Climate change is a huge, complex, and often confusing issue, so it can be difficult to understand the impact on our own lives, or what we can do to make a difference.
But action is needed, as the threat is real, pressing, and growing all the time.
This summer global records were broken for the hottest day, hottest month and warmest sea temperatures, alongside wildfires, flash flooding and record low levels of Antarctic ice.
And the threat looms close to home too, with devastating impacts. Last year, France experienced 33 heatwave days resulting in more than 10,000 additional deaths. In Italy, the River Pô’s flow reduced by 50%, resulting in salination of nearby fields, and in the UK fire services fought 25,000 wildfires, four times the rate recorded in 2021.
The changing role of brokers and insurers
So climate change is clearly happening, and it’s having real-world effects, but the response is far less coherent. Governments around the world have started to come together to seek solutions, but the fightback also needs to start locally, and many commercial enterprises are looking to the insurance industry for answers.
“When you think about the current role of insurance brokers in the wider business world, I’m 100% sure that role will be very different in ten or twenty years’ time,” says François Lanavère, Head of Strategic Partnerships at AXA Climate.
He says that brokers have always looked at the systemic challenges their clients will face in the future, and climate change represents the most pressing of those today.
“If you can understand why climate change is happening, and the impact it will have, you can design your response proactively, rather than reactively. Brokers need to change their role, as there is a clear emergency to act, both for themselves and their clients,” he says.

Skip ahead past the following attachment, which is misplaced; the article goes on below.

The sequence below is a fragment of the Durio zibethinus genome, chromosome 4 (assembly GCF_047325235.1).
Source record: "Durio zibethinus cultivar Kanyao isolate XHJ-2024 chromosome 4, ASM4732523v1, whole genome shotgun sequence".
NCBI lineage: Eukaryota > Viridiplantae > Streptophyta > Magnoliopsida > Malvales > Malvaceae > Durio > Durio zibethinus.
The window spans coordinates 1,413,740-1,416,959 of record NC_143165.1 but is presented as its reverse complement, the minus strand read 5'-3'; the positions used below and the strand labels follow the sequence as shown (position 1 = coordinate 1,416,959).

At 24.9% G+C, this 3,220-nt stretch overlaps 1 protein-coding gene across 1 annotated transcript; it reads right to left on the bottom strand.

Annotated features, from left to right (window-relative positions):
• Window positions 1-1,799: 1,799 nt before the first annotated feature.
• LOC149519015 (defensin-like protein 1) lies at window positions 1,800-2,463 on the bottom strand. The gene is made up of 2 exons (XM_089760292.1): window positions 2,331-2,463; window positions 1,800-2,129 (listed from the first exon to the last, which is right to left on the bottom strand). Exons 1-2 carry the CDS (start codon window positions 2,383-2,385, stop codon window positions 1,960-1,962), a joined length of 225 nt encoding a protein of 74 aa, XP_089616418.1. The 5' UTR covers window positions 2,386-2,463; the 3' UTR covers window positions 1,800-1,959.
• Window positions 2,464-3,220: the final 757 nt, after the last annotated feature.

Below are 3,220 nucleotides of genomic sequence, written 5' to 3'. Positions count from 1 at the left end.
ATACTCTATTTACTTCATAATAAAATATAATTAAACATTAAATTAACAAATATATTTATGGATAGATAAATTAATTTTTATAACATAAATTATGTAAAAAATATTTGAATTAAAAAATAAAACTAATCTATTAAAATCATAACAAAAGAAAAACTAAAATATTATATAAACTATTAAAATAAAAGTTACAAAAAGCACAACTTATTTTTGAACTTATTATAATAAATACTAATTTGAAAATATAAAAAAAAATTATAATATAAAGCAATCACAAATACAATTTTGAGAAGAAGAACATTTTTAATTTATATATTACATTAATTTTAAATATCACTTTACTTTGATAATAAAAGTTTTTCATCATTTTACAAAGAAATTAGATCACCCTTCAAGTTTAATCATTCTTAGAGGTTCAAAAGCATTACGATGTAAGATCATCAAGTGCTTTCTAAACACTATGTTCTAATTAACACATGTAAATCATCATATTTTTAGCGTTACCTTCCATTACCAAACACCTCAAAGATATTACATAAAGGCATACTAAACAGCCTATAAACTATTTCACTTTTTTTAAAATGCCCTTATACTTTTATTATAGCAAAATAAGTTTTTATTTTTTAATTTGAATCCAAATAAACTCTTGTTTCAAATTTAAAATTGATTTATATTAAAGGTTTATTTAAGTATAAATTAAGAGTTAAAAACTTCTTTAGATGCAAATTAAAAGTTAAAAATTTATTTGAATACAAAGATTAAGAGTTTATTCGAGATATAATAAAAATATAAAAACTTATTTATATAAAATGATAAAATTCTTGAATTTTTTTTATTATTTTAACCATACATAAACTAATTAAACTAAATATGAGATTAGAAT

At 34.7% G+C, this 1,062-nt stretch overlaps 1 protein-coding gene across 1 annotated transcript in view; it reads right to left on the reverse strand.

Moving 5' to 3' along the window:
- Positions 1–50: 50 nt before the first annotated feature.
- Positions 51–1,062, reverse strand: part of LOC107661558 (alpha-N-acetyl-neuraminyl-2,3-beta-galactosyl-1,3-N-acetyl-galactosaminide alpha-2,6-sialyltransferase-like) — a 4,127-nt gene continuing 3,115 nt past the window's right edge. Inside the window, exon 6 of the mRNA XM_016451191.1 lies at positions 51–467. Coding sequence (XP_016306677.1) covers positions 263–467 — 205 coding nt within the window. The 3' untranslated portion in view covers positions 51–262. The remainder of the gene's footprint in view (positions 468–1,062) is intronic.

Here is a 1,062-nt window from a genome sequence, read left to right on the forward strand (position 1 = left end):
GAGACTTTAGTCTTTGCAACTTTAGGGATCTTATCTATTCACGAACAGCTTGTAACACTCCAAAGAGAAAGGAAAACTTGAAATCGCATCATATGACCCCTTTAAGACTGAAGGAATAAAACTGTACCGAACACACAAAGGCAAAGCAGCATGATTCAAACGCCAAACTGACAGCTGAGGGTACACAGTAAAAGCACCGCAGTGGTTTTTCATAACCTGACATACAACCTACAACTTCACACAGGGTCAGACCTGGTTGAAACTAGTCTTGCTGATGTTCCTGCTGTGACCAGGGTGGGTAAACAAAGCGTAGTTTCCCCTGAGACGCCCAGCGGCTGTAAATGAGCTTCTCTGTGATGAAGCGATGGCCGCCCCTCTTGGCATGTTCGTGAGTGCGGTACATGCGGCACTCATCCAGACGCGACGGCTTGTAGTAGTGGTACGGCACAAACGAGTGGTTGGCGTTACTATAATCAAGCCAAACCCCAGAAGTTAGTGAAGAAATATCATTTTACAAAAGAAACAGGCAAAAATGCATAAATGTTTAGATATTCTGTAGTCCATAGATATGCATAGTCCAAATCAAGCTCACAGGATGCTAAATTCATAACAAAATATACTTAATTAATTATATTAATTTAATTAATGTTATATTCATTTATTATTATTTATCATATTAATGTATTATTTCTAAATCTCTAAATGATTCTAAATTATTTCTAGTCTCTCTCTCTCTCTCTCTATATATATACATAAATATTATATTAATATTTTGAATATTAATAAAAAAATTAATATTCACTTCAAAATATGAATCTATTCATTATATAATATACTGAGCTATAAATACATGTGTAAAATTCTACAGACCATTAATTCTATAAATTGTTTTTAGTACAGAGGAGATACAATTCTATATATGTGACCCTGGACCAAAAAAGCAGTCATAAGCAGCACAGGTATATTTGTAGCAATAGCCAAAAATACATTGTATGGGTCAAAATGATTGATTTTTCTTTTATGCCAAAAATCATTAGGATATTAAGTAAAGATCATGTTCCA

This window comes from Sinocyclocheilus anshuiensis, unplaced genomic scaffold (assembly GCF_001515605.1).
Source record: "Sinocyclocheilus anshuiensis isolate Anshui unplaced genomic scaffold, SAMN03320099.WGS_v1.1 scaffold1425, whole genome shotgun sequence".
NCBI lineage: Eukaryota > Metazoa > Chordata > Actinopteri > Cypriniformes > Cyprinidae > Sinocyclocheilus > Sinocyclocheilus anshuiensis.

Placing education at the centre
But before action comes education, which is why AXA Climate School has been established. The online learning tool was set up to help educate the business world on the risks that climate change brings to our societies and economies. With nearly 150,000 AXA employees having completed the course, it’s now been made available for free to brokers and their clients.
“The content in AXA Climate School is explained in simple terms, providing accessible training for companies and their employees to help them transition towards a more sustainable way of working,” explains Dougie Barnett, Director of Mid-Market and Customer Risk Management at AXA Commercial.
“It’s about making regenerative business practices universal. If climate isn’t on your agenda as a broker it should be, because it will affect your performance and results for decades to come.”
The importance of acting now
While most in insurance are at least aware of the physical impact of climate change, François argues that there is an additional pressure that brokers and their clients may not be considering – the reputational impact of not acting.
“Non-governmental organisations (NGOs) and shareholders are pushing for corporate transition, and litigation is driving that,” he explains.
“NGOs are suing boards of directors as well as the business, so there is an obvious directors’ and officers’ risk there, but the big one is on reputation and shareholder value. There is a direct link between green litigation and shareholder value.”
In addition, he says that regulation encouraging green practices will only increase from here. “Companies need to be prepared, but they are not,” he warns.
As a result, boards are increasingly losing their way in managing the issues climate change raises. According to a survey conducted by the European Institute of Business Administration:
• 85% of boards admitted they needed to increase their climate knowledge
• 46% said the board had insufficient, or no, knowledge of climate change’s impact on financial performance
• Nearly half (49%) said that climate change is only slightly, or not at all, integrated into the company’s investment decisions